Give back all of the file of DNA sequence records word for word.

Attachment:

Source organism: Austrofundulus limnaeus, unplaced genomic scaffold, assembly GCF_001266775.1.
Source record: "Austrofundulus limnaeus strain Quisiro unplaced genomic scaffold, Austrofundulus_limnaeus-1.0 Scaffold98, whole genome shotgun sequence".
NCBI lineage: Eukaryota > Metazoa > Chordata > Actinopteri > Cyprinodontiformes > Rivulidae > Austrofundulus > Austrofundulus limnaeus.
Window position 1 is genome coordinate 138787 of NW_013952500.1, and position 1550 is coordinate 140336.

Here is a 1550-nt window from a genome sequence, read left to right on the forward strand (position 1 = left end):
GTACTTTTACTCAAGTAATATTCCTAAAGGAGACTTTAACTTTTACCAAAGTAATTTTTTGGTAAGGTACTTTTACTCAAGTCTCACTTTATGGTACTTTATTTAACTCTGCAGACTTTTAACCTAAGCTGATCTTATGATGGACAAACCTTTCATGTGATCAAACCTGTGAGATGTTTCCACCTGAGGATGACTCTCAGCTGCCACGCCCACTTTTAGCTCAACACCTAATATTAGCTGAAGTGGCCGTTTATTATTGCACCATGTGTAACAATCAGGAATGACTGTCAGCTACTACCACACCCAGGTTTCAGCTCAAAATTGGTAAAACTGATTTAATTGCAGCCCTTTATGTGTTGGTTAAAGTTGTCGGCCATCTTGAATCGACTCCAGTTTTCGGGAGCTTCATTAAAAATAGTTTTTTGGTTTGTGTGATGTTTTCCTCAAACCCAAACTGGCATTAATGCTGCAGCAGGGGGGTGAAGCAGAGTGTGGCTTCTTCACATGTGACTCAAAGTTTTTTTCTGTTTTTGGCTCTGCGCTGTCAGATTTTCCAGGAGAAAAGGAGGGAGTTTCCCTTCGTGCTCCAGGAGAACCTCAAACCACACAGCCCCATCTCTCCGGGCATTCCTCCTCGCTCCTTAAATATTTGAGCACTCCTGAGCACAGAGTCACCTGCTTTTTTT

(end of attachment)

Source organism: Austrofundulus limnaeus, unplaced genomic scaffold, assembly GCF_001266775.1.
Source record: "Austrofundulus limnaeus strain Quisiro unplaced genomic scaffold, Austrofundulus_limnaeus-1.0 Scaffold98, whole genome shotgun sequence".
NCBI lineage: Eukaryota > Metazoa > Chordata > Actinopteri > Cyprinodontiformes > Rivulidae > Austrofundulus > Austrofundulus limnaeus.
Window position 1 is genome coordinate 138787 of NW_013952500.1, and position 1550 is coordinate 140336.

Here is a 1550-nt window from a genome sequence, read left to right on the forward strand (position 1 = left end):
GTACTTTTACTCAAGTAATATTCCTAAAGGAGACTTTAACTTTTACCAAAGTAATTTTTTGGTAAGGTACTTTTACTCAAGTCTCACTTTATGGTACTTTATTTAACTCTGCAGACTTTTAACCTAAGCTGATCTTATGATGGACAAACCTTTCATGTGATCAAACCTGTGAGATGTTTCCACCTGAGGATGACTCTCAGCTGCCACGCCCACTTTTAGCTCAACACCTAATATTAGCTGAAGTGGCCGTTTATTATTGCACCATGTGTAACAATCAGGAATGACTGTCAGCTACTACCACACCCAGGTTTCAGCTCAAAATTGGTAAAACTGATTTAATTGCAGCCCTTTATGTGTTGGTTAAAGTTGTCGGCCATCTTGAATCGACTCCAGTTTTCGGGAGCTTCATTAAAAATAGTTTTTTGGTTTGTGTGATGTTTTCCTCAAACCCAAACTGGCATTAATGCTGCAGCAGGGGGGTGAAGCAGAGTGTGGCTTCTTCACATGTGACTCAAAGTTTTTTTCTGTTTTTGGCTCTGCGCTGTCAGATTTTCCAGGAGAAAAGGAGGGAGTTTCCCTTCGTGCTCCAGGAGAACCTCAAACCACACAGCCCCATCTCTCCGGGCATTCCTCCTCGCTCCTTAAATATTTGAGCACTCCTGAGCACAGAGTCACCTGCTTTTTTT